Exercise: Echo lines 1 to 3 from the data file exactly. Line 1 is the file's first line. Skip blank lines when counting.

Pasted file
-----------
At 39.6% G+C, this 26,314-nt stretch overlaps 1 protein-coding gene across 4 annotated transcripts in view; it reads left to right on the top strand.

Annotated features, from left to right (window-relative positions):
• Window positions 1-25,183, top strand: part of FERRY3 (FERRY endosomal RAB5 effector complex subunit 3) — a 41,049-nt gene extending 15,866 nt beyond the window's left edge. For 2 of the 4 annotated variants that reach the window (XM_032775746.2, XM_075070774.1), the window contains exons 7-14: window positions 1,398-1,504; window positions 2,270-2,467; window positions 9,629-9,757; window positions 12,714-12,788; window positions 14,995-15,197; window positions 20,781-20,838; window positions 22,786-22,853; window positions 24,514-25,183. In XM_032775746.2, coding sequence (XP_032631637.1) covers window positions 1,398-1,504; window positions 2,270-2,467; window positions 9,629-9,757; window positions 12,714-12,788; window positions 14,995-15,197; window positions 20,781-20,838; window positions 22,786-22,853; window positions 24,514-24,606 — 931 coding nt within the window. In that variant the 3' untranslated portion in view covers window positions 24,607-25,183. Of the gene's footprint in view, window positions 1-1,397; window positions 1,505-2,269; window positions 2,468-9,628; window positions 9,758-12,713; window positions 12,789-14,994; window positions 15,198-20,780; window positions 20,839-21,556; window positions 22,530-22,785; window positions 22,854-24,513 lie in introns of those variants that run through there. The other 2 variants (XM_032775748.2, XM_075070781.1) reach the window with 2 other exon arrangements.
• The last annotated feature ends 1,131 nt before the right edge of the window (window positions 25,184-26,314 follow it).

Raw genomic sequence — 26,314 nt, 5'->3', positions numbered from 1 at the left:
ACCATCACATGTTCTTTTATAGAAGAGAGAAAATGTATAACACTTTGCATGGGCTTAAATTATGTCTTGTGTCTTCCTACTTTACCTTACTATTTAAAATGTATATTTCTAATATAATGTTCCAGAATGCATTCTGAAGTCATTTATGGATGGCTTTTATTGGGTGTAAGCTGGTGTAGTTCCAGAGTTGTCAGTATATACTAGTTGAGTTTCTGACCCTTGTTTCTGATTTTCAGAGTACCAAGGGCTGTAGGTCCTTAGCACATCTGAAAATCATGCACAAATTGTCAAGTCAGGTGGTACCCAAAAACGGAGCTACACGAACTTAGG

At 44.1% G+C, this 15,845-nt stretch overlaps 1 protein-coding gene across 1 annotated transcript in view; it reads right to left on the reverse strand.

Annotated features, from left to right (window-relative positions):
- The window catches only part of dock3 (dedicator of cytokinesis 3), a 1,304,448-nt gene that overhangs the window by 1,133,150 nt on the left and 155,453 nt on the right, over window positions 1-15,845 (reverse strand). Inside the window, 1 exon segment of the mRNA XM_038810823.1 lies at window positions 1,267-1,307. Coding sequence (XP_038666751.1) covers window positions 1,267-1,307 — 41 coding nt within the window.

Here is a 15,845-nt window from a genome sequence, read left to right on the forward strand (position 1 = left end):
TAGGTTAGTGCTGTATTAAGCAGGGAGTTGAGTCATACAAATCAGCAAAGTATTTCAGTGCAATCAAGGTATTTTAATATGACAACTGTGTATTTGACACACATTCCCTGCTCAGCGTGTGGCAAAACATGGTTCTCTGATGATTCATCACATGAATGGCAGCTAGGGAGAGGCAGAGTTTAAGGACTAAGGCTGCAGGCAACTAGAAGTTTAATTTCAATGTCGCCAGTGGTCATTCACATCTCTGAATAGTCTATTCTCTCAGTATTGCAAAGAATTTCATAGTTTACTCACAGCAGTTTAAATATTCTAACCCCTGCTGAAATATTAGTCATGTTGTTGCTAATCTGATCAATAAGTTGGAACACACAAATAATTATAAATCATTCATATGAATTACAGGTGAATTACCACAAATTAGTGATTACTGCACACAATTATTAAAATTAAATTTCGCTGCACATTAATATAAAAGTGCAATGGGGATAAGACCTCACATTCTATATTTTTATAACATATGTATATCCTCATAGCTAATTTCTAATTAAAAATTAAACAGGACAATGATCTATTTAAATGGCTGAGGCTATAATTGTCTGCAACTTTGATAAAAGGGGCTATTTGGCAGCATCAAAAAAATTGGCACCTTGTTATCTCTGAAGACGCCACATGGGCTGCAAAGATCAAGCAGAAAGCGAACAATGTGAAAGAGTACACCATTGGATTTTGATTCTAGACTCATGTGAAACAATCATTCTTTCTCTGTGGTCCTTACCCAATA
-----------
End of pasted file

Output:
At 39.6% G+C, this 26,314-nt stretch overlaps 1 protein-coding gene across 4 annotated transcripts in view; it reads left to right on the top strand.

Annotated features, from left to right (window-relative positions):
• Window positions 1-25,183, top strand: part of FERRY3 (FERRY endosomal RAB5 effector complex subunit 3) — a 41,049-nt gene extending 15,866 nt beyond the window's left edge. For 2 of the 4 annotated variants that reach the window (XM_032775746.2, XM_075070774.1), the window contains exons 7-14: window positions 1,398-1,504; window positions 2,270-2,467; window positions 9,629-9,757; window positions 12,714-12,788; window positions 14,995-15,197; window positions 20,781-20,838; window positions 22,786-22,853; window positions 24,514-25,183. In XM_032775746.2, coding sequence (XP_032631637.1) covers window positions 1,398-1,504; window positions 2,270-2,467; window positions 9,629-9,757; window positions 12,714-12,788; window positions 14,995-15,197; window positions 20,781-20,838; window positions 22,786-22,853; window positions 24,514-24,606 — 931 coding nt within the window. In that variant the 3' untranslated portion in view covers window positions 24,607-25,183. Of the gene's footprint in view, window positions 1-1,397; window positions 1,505-2,269; window positions 2,468-9,628; window positions 9,758-12,713; window positions 12,789-14,994; window positions 15,198-20,780; window positions 20,839-21,556; window positions 22,530-22,785; window positions 22,854-24,513 lie in introns of those variants that run through there. The other 2 variants (XM_032775748.2, XM_075070781.1) reach the window with 2 other exon arrangements.